A Hostel Takeover in San Diego

A Hostel Takeover in San Diego
By Natalie Jacobs

I stayed at my first hostel, Hosteling International Austin, two years ago and I fell in love immediately. I often tell friends that the location felt like summer camp, nestled safely off the main road underneath sprawling trees and views of Lady Bird Lake from multiple patios around the exterior of the building. On my first night, after having dinner at a Mexican restaurant with a lovely English nurse, I stayed up talking with two brothers from Sweden, discussing the differences in health care and military defense spending in our respective countries. The brothers were on a journey through the United States down to Panama. One was wearing a knee brace and the other was eagerly awaiting the rendezvous point with his girlfriend in Mexico. They weren’t sure how they were going to get back to Sweden from Panama, but it didn’t matter. In my dorm, a female 10-person that felt surprisingly spacious, I talked with a French waitress who worked only enough so that she could afford to travel. She was beautiful in the way that only the French can be, and she had lovers in more countries than I could even name.

After leaving Austin, I was hooked on hosteling and started making plans for my next trip. It was Philadelphia in January for my birthday. Just one night, not enough time to really get to know anyone in the room, and not too many people visit Philly in January anyway, but the vibrant colors and incredibly friendly staff made me forget that I had just walked a mile through a freezing rain/snow mix, careful not to slip on shoes that were dreadfully treadless.

Washington D.C. with a friend was teeming with people, this time not just young travelers like myself but also more seasoned trekkers and an astonishing handful of family groups. We stayed in a co-ed dorm and discovered an incredible Salvadoran restaurant (at the recommendation of the front desk person) just down the street.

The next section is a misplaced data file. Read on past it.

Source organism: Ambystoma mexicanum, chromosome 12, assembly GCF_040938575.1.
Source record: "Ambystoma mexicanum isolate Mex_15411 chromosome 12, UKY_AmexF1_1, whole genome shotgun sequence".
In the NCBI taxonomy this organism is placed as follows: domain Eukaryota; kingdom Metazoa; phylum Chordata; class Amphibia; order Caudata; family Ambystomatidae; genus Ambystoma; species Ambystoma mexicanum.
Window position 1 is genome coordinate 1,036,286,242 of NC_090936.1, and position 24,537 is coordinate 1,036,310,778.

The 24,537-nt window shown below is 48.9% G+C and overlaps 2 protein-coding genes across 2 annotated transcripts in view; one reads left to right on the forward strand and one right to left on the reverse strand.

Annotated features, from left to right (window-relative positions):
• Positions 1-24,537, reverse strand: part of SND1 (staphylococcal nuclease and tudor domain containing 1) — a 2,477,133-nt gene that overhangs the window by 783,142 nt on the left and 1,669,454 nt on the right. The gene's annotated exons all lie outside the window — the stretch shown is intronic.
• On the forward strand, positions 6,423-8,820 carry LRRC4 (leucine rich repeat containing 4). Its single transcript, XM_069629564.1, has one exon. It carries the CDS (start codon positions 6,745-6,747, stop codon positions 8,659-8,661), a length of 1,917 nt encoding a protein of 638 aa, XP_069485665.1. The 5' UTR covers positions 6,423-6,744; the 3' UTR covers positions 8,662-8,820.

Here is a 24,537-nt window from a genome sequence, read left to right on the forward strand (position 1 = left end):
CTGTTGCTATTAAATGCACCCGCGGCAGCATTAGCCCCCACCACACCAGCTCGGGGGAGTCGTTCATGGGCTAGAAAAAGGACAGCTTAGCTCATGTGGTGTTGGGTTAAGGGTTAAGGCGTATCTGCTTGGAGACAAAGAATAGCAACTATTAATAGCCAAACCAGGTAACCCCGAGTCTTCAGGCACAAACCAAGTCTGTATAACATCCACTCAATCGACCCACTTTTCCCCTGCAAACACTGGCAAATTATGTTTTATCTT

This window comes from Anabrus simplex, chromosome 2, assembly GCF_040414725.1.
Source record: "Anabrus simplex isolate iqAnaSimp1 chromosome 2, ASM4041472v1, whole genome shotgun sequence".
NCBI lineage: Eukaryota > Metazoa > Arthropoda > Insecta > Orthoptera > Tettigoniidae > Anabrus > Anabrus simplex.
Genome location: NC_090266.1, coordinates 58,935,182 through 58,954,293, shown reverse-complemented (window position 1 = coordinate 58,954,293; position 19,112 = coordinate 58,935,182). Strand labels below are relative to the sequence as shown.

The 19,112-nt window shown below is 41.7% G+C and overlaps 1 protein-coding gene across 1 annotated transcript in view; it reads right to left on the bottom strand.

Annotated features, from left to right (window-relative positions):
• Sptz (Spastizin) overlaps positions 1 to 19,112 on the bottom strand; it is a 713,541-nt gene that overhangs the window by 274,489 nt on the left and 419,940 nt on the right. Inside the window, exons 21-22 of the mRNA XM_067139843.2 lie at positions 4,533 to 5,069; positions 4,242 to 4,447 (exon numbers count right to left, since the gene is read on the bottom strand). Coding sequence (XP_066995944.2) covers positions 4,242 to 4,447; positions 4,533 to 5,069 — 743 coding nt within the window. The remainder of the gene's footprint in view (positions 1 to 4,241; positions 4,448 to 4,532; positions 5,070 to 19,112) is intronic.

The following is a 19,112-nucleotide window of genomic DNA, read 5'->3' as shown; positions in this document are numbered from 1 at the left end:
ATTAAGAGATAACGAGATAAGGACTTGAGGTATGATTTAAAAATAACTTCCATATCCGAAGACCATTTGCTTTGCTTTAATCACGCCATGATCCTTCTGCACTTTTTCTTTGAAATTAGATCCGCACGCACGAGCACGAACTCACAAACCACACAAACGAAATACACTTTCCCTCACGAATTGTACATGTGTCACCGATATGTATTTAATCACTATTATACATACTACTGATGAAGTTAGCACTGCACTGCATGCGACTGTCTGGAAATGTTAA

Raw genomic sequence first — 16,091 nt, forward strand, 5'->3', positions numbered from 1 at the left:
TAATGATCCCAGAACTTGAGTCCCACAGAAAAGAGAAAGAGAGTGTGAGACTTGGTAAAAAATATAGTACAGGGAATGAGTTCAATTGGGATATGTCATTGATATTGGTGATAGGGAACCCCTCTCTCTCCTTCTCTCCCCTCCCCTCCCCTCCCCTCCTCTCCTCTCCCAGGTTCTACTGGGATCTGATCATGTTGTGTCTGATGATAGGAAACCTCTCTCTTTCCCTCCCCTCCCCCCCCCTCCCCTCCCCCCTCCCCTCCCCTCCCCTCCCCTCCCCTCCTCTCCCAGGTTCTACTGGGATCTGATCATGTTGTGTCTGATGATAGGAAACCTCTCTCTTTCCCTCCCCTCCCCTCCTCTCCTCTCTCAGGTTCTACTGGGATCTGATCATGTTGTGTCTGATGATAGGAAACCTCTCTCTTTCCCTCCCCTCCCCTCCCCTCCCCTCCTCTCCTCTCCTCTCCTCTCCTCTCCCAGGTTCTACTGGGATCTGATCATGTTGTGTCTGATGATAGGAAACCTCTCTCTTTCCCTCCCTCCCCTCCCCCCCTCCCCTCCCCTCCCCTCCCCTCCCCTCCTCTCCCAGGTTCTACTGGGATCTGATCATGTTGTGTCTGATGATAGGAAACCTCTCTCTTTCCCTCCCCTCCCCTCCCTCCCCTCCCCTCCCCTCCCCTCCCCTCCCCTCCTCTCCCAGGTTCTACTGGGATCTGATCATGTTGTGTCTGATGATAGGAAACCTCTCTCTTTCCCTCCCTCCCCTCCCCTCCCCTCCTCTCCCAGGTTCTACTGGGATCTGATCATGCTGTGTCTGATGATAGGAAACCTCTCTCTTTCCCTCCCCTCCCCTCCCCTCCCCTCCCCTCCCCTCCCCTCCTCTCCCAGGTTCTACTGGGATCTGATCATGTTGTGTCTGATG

Finally making it out of the United States, my last HI stay was in Toronto, but sadly only for one night. In the shadows of the city’s rich cultural diversity, I lay on my bed talking with a Kiwi about her plans to live in the country for as long as she could manage, and a Japanese girl, who, like me, was just passing through.  

I stay in hostels because I’m broke but also because I’m infatuated with the people they attract and the sense of community the good ones create. Since I’m from San Diego, I’ve never had the need to stay in any of our lovely hostels, although I do argue with myself about walking into the one in OB every time I pass by it. This Sunday, though, I and everyone else in town have the opportunity to check out the Hosteling International of Downtown San Diego for an art show and live music event. There will be food and tons of opportunities to chat with travelers about their journeys and, if you’re in the mood, suggest some places in San Diego that they should not miss. It’s a $3 suggested donation and proceeds benefit hostel programming. Musical performers include Chango Rey, Mystery Cave, and The Sensori Collective. I’ll be there, so be sure to say hello if you make it out. 

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